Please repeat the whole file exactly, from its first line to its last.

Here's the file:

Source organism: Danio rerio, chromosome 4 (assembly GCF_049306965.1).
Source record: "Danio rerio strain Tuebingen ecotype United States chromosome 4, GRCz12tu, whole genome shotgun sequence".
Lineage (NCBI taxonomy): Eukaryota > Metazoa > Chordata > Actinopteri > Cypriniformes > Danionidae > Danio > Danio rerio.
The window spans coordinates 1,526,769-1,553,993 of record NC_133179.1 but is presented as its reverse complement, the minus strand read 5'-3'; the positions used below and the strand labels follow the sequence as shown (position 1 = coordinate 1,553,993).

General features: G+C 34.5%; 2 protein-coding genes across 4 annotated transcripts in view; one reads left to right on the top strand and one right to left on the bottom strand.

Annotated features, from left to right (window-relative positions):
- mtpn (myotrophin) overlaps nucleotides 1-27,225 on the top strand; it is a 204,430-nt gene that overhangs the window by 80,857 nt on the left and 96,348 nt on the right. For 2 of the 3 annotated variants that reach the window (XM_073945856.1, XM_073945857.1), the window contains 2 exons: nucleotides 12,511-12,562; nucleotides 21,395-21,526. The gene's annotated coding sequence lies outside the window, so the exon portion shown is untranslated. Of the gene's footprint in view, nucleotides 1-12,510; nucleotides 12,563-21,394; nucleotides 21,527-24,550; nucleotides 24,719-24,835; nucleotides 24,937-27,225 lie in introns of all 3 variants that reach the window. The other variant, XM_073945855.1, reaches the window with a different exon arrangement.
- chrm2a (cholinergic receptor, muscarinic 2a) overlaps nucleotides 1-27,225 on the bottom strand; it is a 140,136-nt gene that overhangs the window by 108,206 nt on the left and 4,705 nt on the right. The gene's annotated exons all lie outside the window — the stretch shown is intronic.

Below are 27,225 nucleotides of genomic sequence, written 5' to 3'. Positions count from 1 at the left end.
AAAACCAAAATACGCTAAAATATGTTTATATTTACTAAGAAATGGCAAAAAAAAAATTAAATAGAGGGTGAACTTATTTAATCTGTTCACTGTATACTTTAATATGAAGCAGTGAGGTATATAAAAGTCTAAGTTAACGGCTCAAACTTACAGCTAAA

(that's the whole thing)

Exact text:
Source organism: Danio rerio, chromosome 4 (assembly GCF_049306965.1).
Source record: "Danio rerio strain Tuebingen ecotype United States chromosome 4, GRCz12tu, whole genome shotgun sequence".
Lineage (NCBI taxonomy): Eukaryota > Metazoa > Chordata > Actinopteri > Cypriniformes > Danionidae > Danio > Danio rerio.
The window spans coordinates 1,526,769-1,553,993 of record NC_133179.1 but is presented as its reverse complement, the minus strand read 5'-3'; the positions used below and the strand labels follow the sequence as shown (position 1 = coordinate 1,553,993).

General features: G+C 34.5%; 2 protein-coding genes across 4 annotated transcripts in view; one reads left to right on the top strand and one right to left on the bottom strand.

Annotated features, from left to right (window-relative positions):
- mtpn (myotrophin) overlaps nucleotides 1-27,225 on the top strand; it is a 204,430-nt gene that overhangs the window by 80,857 nt on the left and 96,348 nt on the right. For 2 of the 3 annotated variants that reach the window (XM_073945856.1, XM_073945857.1), the window contains 2 exons: nucleotides 12,511-12,562; nucleotides 21,395-21,526. The gene's annotated coding sequence lies outside the window, so the exon portion shown is untranslated. Of the gene's footprint in view, nucleotides 1-12,510; nucleotides 12,563-21,394; nucleotides 21,527-24,550; nucleotides 24,719-24,835; nucleotides 24,937-27,225 lie in introns of all 3 variants that reach the window. The other variant, XM_073945855.1, reaches the window with a different exon arrangement.
- chrm2a (cholinergic receptor, muscarinic 2a) overlaps nucleotides 1-27,225 on the bottom strand; it is a 140,136-nt gene that overhangs the window by 108,206 nt on the left and 4,705 nt on the right. The gene's annotated exons all lie outside the window — the stretch shown is intronic.

Below are 27,225 nucleotides of genomic sequence, written 5' to 3'. Positions count from 1 at the left end.
AAAACCAAAATACGCTAAAATATGTTTATATTTACTAAGAAATGGCAAAAAAAAAATTAAATAGAGGGTGAACTTATTTAATCTGTTCACTGTATACTTTAATATGAAGCAGTGAGGTATATAAAAGTCTAAGTTAACGGCTCAAACTTACAGCTAAA